<http://www.oracle.com/technetwork/java/codeconventions-135099.html#367>

I am aware of nothing in that document that forbids 'isRunning' as a boolean
variable name, or any other type variable name for that matter.

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Lew
 
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Tom Anderson
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      10-31-2010
On Sat, 30 Oct 2010, Lew wrote:

> jimgardener wrote:
>>>> public void stop(){
>>>> if (isrunning) stopTime=System.currentTimeMillis();

>
> Lew wrote:
>>> This 'if' block violates the coding conventions.

>
> Tom Anderson wrote:
>> Why? If you mean because it doesn't have braces round the dependent
>> statement, then the coding conventions you refer to should be violated,
>> because that's a perfectly fine thing to do.
>>
>> If you mean because of the lack of spaces around the equals sign, then
>> fine.

>
> I meant the lack of braces, something anyone familiar with the conventions
> would have spotted, and whether "that's a perfectly fine thing to do" or not
> is a separate question. That it violates the conventions is a fact.


True. I'm uncertain what the value of pointing the fact out is, though,
when it's a rule that isn't a very good one.

tom

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Tom Anderson
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      10-31-2010
On Sat, 30 Oct 2010, Lew wrote:

> markspace wrote:
>> I've used instance fields but initialized them each time before a test.
>> I don't know if this is good practice or not but there it is.
>>
>> Partial code:
>>
>> public class BasicIrcParserTest
>> {
>>
>> private Writer writer;
>> private MockCommandList commandList;
>> private ChatScreen screen;
>>
>> @Before
>> public void setUp()
>> {
>> writer = new StringWriter();
>> commandList = new MockCommandList();
>> screen = new ChatScreen()
>> ...
>> }
>>
>> ...

>
> I aver that that is good practice.


Agreed.

For some reason, it has become the normal style to do test setup in an
@Before method rather than a constructor or initialisers, so that's where
people reading tests will look for it. It's preferable to put it where
people will look for it.

tom

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markspace
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      10-31-2010
On 10/31/2010 12:16 PM, Tom Anderson wrote:

> For some reason, it has become the normal style to do test setup in an
> @Before method rather than a constructor or initialisers, so that's
> where people reading tests will look for it. It's preferable to put it
> where people will look for it.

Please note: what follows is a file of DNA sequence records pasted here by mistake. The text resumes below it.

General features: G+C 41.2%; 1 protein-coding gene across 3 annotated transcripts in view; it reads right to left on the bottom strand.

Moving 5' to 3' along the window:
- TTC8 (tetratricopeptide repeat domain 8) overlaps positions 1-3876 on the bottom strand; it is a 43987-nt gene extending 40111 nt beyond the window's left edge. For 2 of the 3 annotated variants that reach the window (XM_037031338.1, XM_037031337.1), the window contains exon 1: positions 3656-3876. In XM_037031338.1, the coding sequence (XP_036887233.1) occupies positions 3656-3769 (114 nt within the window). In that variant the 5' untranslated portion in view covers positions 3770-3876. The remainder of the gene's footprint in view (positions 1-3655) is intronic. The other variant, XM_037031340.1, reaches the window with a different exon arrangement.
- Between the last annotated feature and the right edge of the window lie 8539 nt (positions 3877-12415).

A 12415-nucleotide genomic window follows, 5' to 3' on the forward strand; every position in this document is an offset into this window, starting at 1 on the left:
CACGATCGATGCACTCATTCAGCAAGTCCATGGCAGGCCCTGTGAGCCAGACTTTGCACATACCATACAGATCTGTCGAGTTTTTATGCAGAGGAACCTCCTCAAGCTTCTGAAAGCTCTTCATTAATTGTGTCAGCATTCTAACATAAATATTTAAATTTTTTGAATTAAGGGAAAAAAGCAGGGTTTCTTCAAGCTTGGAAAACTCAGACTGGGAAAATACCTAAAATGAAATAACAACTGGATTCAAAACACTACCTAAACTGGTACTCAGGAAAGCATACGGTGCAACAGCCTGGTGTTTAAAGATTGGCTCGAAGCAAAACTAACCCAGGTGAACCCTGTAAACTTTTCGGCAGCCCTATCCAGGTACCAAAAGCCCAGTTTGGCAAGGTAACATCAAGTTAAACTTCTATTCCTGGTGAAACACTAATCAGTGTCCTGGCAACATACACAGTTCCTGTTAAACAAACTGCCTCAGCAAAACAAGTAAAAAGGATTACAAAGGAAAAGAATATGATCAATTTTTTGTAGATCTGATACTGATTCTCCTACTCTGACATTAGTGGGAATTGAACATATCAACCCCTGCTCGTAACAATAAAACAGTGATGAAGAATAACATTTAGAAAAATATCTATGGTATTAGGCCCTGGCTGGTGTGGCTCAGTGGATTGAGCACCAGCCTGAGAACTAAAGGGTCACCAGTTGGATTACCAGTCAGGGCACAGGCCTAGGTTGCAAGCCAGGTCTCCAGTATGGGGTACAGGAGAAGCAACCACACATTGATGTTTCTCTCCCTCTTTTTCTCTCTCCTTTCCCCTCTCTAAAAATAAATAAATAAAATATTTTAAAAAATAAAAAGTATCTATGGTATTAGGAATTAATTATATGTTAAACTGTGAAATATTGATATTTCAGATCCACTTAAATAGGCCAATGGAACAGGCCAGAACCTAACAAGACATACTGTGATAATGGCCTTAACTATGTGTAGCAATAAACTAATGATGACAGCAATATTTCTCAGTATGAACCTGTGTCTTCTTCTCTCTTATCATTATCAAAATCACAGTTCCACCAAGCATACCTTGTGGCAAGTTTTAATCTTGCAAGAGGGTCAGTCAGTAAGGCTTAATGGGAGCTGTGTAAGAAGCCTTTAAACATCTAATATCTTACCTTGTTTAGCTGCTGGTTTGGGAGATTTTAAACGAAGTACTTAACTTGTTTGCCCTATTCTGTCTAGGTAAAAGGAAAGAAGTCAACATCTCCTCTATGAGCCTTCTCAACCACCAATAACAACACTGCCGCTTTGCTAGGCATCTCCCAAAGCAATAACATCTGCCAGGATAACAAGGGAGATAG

@Before gets run before each individual test. In my test harness, that
@Before gets run about 8 times as each test executes.

That's the point: don't let state leak from one test to another. Set
the test harness up fresh before each test. @Before provides a
convenient way of doing this.

 
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Jim Janney
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      11-01-2010
markspace <(E-Mail Removed)> writes:

> On 10/30/2010 9:39 AM, Stanimir Stamenkov wrote:
>
>>> ... Relying on such default values, however, is generally
>>> considered bad programming style.

>>
>> I don't completely agree with the given statement, but then I can't come
>> up with arguments on any side. What do you think about it?

>
>
> Lew's comment that an explicit initialization requires a second,
> redundant and useless initialization is enough to counter Oracle's
> statement.


Premature and probably pointless micro-optimization. I'm having
trouble imagining a class where this could make a measurable
difference in execution speed or a meaningful difference in code size.

First make it readable. Then make it right. Then, as an optional
step if that turns out to be necessary, worry about making it fast.

> I'd say precisely the opposite. The default values are 100%
> guaranteed and deterministic, there's no reason not to rely on them,
> and it's certainly not bad style. I'm sorry for whoever wrote that
> line in the tutorial but I think they went off some place unknown to
> most professionals.


Professionals understand that readability normally trumps minor
efficiency gains. We can debate which style is clearer, but redundant
code shouldn't be a concern.

--
Jim Janney
 
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Tom Anderson
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      11-01-2010
On Sun, 31 Oct 2010, markspace wrote:

> On 10/31/2010 12:16 PM, Tom Anderson wrote:
>
>> For some reason, it has become the normal style to do test setup in an
>> @Before method rather than a constructor or initialisers, so that's
>> where people reading tests will look for it. It's preferable to put it
>> where people will look for it.

>
> @Before gets run before each individual test. In my test harness, that
> @Before gets run about 8 times as each test executes.


Right. But the constructor also gets run before each individual test,
because each test gets a fresh instance of the object. Hence, the
difference between @Before and the constructor is a matter of style, not
function.

An illustrative example:

import org.junit.*;
public class TestCount {
public TestCount() {System.err.println("constructor");}
@Before public void before() {System.err.println("before");}
@Test public void one() {System.err.println("one");}
@Test public void two() {System.err.println("two");}
}

I get:

JUnit version 4.6
.constructor
before
one
.constructor
before
two

Time: 0.032

OK (2 tests)

It occurs to me that there is no alternative to using @After, given that
finalizers and weak references and so on do not execute in bounded time.
Given that you have to use @After for teardown, symmetry favours using
@Before for setup.

tom